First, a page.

1890 – A.G.B. Bannatyne Residence, Armstrong’s Point, Winnipeg, Manitoba

Architect: Rowan & Payne


Armstrong’s Point was intended as an enclave of palatial residences for the new rich merchant classes of the booming Winnipeg in the late 19th century. One of the first to be built, was the residence of merchant A.G.B. Bannatyne. His tyndall stone and red sandstone mansion was commonly called Bannatyne’s Castle. However he didn’t live to enjoy it – his health being destroyed by the stresses of the bust of the mid 1880s – dying in 1889 before it was completed. Costing $60,000, it became the most grandiose private dwelling in Manitoba at the time of its construction. The house was eventually completed by J. Stewart Tupper, who renamed it Ravenscourt. It was used as a boys school and a convent before being demolished in 1951. Perspective view including plan published in The Architect, November 10th 1883.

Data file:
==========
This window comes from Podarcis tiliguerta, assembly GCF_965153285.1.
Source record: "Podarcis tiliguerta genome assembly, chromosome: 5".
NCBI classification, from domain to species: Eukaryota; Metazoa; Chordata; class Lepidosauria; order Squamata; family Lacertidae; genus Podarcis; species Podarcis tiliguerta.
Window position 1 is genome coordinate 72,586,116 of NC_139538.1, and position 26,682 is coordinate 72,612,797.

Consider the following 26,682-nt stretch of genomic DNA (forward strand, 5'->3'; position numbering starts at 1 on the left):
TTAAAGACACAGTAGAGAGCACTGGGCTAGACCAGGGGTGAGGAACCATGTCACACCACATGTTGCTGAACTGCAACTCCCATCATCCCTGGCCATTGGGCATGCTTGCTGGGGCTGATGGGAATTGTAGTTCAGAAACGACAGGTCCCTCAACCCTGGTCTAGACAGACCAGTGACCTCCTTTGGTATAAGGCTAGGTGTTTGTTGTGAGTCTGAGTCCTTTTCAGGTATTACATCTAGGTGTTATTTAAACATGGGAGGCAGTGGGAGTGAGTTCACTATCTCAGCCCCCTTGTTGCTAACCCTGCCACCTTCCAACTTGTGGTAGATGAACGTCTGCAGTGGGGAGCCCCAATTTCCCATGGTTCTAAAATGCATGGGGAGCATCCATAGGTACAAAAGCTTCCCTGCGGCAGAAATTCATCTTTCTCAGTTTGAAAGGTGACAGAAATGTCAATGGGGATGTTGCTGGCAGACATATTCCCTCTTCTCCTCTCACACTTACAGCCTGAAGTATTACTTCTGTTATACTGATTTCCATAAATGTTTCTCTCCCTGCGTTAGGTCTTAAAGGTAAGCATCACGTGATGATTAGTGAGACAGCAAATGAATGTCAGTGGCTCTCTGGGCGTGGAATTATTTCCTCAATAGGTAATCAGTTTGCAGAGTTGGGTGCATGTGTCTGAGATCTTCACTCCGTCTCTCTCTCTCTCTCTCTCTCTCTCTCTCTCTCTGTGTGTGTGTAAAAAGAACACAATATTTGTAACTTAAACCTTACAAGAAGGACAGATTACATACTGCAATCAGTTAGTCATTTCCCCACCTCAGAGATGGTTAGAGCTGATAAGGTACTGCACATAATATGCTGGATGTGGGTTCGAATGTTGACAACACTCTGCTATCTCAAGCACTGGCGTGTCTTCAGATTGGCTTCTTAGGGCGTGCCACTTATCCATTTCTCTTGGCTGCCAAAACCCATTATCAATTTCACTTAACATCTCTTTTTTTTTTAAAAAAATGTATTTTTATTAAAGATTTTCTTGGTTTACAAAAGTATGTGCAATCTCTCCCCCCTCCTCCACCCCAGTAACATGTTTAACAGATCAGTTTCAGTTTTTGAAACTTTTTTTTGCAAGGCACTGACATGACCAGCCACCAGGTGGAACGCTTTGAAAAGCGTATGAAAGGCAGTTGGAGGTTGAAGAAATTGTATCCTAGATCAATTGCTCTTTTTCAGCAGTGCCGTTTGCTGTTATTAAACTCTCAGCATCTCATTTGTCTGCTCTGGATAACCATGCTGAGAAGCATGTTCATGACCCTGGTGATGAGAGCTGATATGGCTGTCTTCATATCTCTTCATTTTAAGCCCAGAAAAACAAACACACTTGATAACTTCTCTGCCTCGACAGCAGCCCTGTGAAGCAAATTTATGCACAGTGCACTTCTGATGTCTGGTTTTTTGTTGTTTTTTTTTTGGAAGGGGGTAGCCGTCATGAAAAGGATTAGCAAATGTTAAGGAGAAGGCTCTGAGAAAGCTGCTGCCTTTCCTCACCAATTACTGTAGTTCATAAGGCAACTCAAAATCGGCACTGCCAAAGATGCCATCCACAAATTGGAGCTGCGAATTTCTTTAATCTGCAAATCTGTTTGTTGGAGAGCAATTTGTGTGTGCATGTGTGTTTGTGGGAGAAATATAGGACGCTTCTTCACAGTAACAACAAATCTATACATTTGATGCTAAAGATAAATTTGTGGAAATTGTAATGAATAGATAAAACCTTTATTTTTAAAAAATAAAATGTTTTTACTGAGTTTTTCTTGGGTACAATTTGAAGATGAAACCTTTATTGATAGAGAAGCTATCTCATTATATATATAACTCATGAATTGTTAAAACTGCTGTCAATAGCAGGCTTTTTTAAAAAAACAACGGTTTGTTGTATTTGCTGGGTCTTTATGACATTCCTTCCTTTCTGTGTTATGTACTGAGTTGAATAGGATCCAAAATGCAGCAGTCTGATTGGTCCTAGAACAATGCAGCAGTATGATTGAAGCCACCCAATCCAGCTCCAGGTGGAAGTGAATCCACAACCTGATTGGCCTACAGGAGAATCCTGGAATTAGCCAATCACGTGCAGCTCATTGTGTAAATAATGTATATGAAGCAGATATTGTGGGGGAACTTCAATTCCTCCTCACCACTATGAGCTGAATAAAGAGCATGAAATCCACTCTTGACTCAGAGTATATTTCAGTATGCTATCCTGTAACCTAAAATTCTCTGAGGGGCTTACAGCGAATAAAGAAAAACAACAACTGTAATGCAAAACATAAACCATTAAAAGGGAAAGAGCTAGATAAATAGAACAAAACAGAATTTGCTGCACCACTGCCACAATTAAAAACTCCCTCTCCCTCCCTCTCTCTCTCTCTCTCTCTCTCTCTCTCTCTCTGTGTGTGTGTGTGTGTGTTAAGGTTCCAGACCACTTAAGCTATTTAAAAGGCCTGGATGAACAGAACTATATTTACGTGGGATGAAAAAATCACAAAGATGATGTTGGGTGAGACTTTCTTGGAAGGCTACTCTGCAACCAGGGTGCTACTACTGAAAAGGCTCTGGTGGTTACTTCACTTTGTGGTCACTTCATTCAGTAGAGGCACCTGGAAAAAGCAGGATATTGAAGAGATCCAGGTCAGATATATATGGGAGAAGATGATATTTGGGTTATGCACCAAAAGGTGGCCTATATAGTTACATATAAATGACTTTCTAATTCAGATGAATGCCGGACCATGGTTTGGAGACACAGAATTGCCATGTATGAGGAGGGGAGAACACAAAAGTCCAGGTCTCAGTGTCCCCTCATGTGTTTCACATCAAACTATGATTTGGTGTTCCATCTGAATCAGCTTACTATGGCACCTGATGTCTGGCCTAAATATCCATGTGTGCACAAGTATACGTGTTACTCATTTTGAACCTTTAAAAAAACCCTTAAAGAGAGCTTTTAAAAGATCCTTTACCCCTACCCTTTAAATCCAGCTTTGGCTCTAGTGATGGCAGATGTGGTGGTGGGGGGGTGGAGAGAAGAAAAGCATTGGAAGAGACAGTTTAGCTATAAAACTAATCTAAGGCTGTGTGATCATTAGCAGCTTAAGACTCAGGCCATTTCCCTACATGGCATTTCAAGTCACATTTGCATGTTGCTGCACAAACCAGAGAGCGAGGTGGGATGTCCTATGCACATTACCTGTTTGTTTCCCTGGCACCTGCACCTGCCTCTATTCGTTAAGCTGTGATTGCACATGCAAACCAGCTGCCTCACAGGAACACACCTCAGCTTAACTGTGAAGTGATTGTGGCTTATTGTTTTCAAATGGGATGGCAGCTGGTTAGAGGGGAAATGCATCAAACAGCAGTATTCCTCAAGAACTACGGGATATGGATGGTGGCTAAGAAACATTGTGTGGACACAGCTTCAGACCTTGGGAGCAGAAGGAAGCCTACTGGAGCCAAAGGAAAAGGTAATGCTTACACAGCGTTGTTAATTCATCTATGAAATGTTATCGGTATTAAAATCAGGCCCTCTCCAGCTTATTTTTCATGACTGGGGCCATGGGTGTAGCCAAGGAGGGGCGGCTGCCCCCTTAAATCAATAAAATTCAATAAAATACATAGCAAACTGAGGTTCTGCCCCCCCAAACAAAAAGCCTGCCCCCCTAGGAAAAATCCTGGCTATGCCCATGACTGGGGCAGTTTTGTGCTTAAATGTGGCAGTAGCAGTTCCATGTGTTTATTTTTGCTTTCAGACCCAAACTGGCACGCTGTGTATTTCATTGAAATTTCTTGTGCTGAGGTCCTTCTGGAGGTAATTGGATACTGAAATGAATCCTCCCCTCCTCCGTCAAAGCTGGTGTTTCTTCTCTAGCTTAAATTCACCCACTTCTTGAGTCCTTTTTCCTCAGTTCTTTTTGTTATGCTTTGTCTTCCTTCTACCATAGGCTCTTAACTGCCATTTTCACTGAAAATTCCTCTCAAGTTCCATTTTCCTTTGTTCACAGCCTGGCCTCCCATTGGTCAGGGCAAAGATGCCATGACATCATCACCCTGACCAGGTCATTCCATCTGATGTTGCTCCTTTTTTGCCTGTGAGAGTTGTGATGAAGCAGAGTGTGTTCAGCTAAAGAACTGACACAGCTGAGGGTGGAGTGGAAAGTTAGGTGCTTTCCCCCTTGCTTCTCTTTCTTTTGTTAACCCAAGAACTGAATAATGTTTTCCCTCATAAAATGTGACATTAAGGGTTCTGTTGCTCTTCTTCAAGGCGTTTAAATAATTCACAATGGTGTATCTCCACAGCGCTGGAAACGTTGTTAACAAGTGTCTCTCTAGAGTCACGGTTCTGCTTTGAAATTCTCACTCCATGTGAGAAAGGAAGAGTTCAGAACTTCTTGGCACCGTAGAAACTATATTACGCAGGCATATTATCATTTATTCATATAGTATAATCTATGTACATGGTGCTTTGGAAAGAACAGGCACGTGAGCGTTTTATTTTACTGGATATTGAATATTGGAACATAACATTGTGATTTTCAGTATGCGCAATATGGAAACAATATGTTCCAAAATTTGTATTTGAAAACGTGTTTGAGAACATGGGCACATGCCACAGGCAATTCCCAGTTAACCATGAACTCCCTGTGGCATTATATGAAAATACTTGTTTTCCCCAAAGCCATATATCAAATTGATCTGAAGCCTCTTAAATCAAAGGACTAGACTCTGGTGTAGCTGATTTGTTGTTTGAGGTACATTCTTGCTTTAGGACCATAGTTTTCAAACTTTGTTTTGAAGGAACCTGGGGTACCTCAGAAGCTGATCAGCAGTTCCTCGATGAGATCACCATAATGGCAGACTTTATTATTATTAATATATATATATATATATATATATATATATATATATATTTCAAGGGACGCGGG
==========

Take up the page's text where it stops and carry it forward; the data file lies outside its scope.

The designer John H. Rowan was previously the Government Engineer in charge of the Manitoba District in 1880-81. Upon being advised by the Chief Engineer in Ottawa to close the office in Winnipeg, Rowan chose to send in his resignation to the Minister of Railways and remain in Winnipeg. Rowan continued to work as a civil engineer in Winnipeg until around 1890. In 1892 he left Canada and went to Chile.